Ottawa cellblock audio plan questioned

Ottawa police say they will have an audio recording system installed in cellblocks by the end of January, but there are questions as to when the system will be turned on.
Video released by an Ottawa judge shows a special constable kicking Terry Delay as fellow officers drag him to a cell. ((Ottawa Police Service))

Ottawa police say they will have an audio recording system installed in cellblocks by the end of January, but there are questions as to when the system will be turned on.

Police decided to add audio surveillance in addition to cellblock cameras in response to a public outcry after two videos were released last year showing what appeared to be rough treatment of prisoners.

Ottawa police Chief Vern White told the city's police services board on Monday night that audio recording devices would be added at two cellblock areas where prisoners are processed, but as with cameras, there would be no audio within the cells themselves.

White also said the audio would not be an automatic system that records everything, but instead only be turned on when prisoners and police officers are in the area.

Mayor Jim Watson questioned that decision at the board meeting.

"The video system is on all the time as I understand it," said Watson. "Why wouldn't the audio be on at the same time as the video?"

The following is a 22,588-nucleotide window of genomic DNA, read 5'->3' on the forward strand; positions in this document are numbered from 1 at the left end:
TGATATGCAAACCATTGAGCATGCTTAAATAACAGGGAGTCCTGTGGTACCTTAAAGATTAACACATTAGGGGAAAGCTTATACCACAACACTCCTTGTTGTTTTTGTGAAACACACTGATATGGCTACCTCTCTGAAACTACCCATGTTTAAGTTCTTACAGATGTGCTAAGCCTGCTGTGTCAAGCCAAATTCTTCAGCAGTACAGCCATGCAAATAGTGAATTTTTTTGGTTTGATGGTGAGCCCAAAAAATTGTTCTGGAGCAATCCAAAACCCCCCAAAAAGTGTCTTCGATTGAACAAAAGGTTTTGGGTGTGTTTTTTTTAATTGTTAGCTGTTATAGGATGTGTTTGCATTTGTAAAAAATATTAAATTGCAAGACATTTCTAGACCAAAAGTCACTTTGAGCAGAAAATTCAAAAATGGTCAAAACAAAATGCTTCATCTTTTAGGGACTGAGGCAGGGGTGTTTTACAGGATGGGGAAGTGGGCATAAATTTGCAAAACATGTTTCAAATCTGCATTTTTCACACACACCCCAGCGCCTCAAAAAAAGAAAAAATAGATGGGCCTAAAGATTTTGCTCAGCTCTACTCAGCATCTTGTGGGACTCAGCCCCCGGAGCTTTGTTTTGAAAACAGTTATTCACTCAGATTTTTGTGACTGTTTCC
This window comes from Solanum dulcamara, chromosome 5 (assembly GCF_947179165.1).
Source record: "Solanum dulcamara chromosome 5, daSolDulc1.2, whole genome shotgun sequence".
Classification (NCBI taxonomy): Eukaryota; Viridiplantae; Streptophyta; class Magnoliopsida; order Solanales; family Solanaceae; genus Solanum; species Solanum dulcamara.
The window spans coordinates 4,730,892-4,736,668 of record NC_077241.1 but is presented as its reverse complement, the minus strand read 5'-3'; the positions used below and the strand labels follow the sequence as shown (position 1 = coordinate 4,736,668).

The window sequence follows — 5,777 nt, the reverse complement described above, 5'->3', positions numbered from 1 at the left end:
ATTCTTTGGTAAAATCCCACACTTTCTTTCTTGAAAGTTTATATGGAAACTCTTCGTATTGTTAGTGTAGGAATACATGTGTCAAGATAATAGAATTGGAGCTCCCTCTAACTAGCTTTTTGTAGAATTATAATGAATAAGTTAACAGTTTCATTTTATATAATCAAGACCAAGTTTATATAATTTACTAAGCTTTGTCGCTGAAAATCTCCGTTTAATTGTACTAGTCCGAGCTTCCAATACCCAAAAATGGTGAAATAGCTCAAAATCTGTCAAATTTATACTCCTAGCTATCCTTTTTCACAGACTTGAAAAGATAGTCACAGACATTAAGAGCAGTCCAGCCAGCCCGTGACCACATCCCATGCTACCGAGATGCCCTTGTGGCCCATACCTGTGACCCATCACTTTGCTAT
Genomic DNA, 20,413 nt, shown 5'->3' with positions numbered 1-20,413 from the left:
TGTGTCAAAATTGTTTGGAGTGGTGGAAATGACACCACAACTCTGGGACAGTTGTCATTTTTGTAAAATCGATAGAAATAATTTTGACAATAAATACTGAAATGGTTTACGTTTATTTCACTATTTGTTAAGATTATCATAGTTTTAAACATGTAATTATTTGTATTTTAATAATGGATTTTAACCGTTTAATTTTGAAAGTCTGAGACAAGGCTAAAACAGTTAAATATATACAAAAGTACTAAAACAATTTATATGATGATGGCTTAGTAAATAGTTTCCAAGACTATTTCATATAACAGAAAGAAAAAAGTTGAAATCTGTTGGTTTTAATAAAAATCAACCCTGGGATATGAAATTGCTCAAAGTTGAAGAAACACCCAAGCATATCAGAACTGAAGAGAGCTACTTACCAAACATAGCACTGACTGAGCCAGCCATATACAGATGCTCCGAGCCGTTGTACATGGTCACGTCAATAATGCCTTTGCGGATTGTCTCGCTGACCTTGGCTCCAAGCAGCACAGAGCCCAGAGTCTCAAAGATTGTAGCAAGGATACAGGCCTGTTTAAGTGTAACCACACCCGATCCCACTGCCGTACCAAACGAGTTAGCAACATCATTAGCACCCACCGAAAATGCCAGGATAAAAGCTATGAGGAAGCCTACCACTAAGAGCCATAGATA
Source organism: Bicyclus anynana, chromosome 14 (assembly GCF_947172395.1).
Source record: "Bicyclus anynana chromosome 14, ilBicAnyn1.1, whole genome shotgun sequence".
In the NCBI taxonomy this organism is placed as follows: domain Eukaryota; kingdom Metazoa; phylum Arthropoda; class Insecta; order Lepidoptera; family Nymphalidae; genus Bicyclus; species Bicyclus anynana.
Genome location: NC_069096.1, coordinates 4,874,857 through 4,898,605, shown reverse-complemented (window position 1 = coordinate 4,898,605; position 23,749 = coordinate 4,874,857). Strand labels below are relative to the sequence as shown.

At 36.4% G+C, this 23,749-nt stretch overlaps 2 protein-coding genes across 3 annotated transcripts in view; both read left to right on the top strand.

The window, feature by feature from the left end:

White said leaving the audio off is meant to protect the privacy of individual officers.

"It's not meant to capture conversations between employees having a lunch or anything else," said White.

Stacy Bonds, shown in a cellblock video being pinned down, is suing Ottawa police for arresting and strip-searching her in 2008. ((CBC))

White said the audio is meant to capture all interactions with prisoners, but he couldn't clarify how the system would be turned on and off.

Doug Baum, the head of the Ottawa Criminal Defence Lawyers Association, said giving police that kind of discretion undermines the purpose behind recording the audio in the first place.

"The point here is to capture the person's detention," said Baum. "There won't be much use if you have video and the audio comes on halfway into the incident."

In an extreme example of discretionary use of cellblock recording, a woman in Shreveport, La., was detained in 2007 on a drunk driving charge and brought into a detention area, where video captures her asking for a lawyer.

The video of Angela Garbarino's arrest stops at that point, and when it resumes, she is seen on the floor lying in a pool of her own blood. Shreveport police fired the arresting officer but refused to charge him, citing the gap in the recording.

The Ottawa police force has been drawing criticism since November, when a judge stayed charges against Stacy Bonds and said she was both unlawfully arrested and treated inhumanely in 2008 while in police custody.

The subsequent release of video of her arrest, and the arrest of homeless man Terry Delay, who is seen being kicked as he's put into a jail cell, prompted the province's Special Investigation Unit to launch an investigation.

A subsequent Ontario Provincial Police probe has turned up four additional incidents that are now under investigation.